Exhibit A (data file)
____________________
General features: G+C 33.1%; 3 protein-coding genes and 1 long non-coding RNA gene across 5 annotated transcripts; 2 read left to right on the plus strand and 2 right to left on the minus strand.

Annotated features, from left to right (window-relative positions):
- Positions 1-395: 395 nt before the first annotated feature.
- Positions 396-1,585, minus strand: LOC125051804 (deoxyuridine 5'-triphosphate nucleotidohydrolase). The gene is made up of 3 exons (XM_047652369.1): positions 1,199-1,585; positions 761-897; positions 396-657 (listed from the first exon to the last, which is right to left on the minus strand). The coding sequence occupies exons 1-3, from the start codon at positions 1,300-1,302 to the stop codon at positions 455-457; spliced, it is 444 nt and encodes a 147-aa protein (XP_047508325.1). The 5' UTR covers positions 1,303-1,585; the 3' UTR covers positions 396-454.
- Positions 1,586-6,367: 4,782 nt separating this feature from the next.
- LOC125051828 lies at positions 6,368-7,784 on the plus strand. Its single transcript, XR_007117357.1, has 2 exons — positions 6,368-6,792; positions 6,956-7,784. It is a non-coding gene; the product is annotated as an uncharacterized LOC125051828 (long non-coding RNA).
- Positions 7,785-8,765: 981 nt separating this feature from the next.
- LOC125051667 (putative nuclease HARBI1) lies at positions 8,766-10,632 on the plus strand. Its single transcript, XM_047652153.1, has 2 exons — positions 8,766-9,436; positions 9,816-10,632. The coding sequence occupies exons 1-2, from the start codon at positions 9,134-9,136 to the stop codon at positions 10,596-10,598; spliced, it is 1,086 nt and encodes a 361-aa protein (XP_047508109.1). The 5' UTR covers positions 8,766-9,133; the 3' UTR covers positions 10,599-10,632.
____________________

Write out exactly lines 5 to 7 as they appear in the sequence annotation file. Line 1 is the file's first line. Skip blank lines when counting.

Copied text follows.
- Positions 1,586-6,367: 4,782 nt separating this feature from the next.
- LOC125051828 lies at positions 6,368-7,784 on the plus strand. Its single transcript, XR_007117357.1, has 2 exons — positions 6,368-6,792; positions 6,956-7,784. It is a non-coding gene; the product is annotated as an uncharacterized LOC125051828 (long non-coding RNA).
- Positions 7,785-8,765: 981 nt separating this feature from the next.